Teachers are the greatest heroes in the world --- we all know it. From Indiana Jones to the person who taught you geography, teachers are some of the hardest-working, most important people in all of our lives. Writer Dino Caruso, artist Shawn Richison and colorist Dijjo pay tribute to just such a heroic teacher with their latest, Fisk: the S.U.B.S.T.I.T.U.T.E..

An agent of the secretive S.U.B.S.T.I.T.U.T.E. organisation, Fisk's job is to protect schools from supernatural risks like alien attacks, temporal rifts, supervillain plots --- all in the guise of a substitute teacher. It's a fun idea for a series, and one that the team has launched on Kickstarter to help fund a print edition of the story. To find out more about Fisk and the heroic world of substitute teaching, ComicsAlliance spoke to the team.


ComicsAlliance: What’s the basic premise of your story?

Shawn Richison: I always say it's Men in Black meets Dangerous Minds. Mr Fisk is the best at what he does, but nobody knows it... He's an agent in the S.U.B.S.T.I.T.U.T.E. department at the Board of Education. As a Specialist Utilized By Schools To Immediately Terminate Unexplained Tactical Emergencies, he's called in to deal with x-files (another touchstone of the series) that a principal might become aware of, be it a zombie invasion in the cafeteria --- what was in that lunch special?!? --- an alien crash-landing in the playground or a science teacher gone mad trying to clone himself to lighten his workload!

And he'll have it all taken care of by the time the bell rings (to avoid panicking the parents, staff and students!). There's nothing he hasn't been able to handle, until now...


Jason Copland


Without spoiling too much, some very deadly forces from his past are coming back to haunt him and it's going to have some very interesting ramification on his future if he doesn't deal with the situation properly. He's got some learning to do... you might say it's time for Mr. Fisk to go back to school!

Dino Caruso: I'm going to approach my answer from a different direction. What Shawn says is true, and in the first issue of Fisk (the "pilot" episode), Mr. Fisk is shown to have a very special tool in his possession. And it's a very powerful one. So, for me. the purpose of the following three issues was to find a story-based, character-based way to challenge Mr. Fisk by having that tool become a target of a wide-variety of antagonists.

Now, we're going to see how Mr. Fisk reacts to potentially losing that tool. Is it going to make him stronger? Or will he shrivel up and hide? Will he step outside of his comfort zone, or will he rely on his tried-and-true methods of getting his job done? I think Mr. Fisk is up for a huge challenge in these tales that Shawn and I have created for him. I think some interesting things happen to him, and he takes very interesting actions to come up with his solution.


CA: What was the genesis of the project? How long have you wanted to get this up and running?

DC: The original tale was a fun, over-the-top action tale that I had a great time writing and Shawn knocked out of the artistic park. But the reason for doing the three issues that followed were different. For me, the only way to tell meaningful tales about the character was to remove (or attempt to remove) that tool that I mentioned above, and see how he reacts. That tool was a bit of a deus ex machina, in that it was a safety net that could potentially solve any problem that Mr. Fisk would encounter. So, the natural thing to do was to put it in jeopardy.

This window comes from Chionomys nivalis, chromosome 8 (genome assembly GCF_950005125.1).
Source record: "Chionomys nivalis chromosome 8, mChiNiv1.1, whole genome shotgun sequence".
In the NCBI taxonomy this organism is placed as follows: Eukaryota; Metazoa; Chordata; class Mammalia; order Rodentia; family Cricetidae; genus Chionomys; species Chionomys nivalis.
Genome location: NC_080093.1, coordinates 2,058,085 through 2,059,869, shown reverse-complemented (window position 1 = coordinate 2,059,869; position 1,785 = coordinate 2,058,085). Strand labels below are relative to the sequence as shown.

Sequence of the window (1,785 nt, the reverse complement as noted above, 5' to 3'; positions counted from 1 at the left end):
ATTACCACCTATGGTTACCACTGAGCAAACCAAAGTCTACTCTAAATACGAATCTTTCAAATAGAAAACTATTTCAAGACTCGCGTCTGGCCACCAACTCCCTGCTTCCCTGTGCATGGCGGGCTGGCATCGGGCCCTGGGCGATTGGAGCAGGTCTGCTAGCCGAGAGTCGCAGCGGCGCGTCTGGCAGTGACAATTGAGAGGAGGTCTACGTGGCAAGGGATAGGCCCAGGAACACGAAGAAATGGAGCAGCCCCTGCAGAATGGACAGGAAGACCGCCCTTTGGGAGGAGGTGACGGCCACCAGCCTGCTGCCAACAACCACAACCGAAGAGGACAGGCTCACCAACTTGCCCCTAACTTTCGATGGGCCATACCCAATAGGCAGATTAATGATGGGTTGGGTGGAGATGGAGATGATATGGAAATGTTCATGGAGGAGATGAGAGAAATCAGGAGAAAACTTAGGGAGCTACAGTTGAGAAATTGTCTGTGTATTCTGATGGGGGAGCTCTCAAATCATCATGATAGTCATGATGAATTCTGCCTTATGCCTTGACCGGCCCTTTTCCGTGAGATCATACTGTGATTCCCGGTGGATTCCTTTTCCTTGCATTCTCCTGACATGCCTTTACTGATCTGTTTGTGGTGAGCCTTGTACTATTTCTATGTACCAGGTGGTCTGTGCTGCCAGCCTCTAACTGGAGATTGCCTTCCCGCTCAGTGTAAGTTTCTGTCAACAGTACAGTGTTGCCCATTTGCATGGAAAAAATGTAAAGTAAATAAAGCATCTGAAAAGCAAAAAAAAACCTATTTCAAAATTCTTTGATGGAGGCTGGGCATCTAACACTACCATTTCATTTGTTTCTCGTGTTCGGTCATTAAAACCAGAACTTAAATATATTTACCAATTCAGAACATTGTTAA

SR: Dino came to me with the character, and I loved the concept --- I really saw the potential of the character, and it wasn't like anything I'd seen done in comics, really. Obviously, there were the homages to the previously mentioned properties, but blended in a unique and really amusing way. I was immediately on board, especially knowing the storytelling prowess that Dino can bring to bear, having worked with him previously on Against the Wall, the baseball drama we self-published in 2009.

CA: What was it about this story which made you want to tell it?

SR: For me, I love that Fisk is a man of action --- and he goes up against all these bizarre otherworldly threats! Who wouldn't want to draw that? Also, it was an opportunity to get in on the ground floor with a character and a concept that could really go anywhere and do anything --- sort of like being Harrison Ford and given the opportunity to be Indiana Jones. I couldn't pass it up!

DC: For me, it was the challenge of expanding Mr. Fisk's world and introducing new characters, along with trying to flesh him out and make him a more three dimensional character. We needed to give him a big problem, and see how he went about trying to solve it. And also, of course, I was super eager to work with Shawn again. I was tickled to revisit this character with him again, after so many years.



CA: Was it important for you both that this be an all-ages story? Did that change the way you approached writing and penciling?

SR: Yeah, it really was. Although, in this arc, we don't focus on the students as much (keeping in mind, Mr. Fisk does most of his work out of the public eye) I felt that the setting merited it being a less "graphic violence" type of story. Also, the tone of the story, to me, while it definitely has consequences, is a little lighter.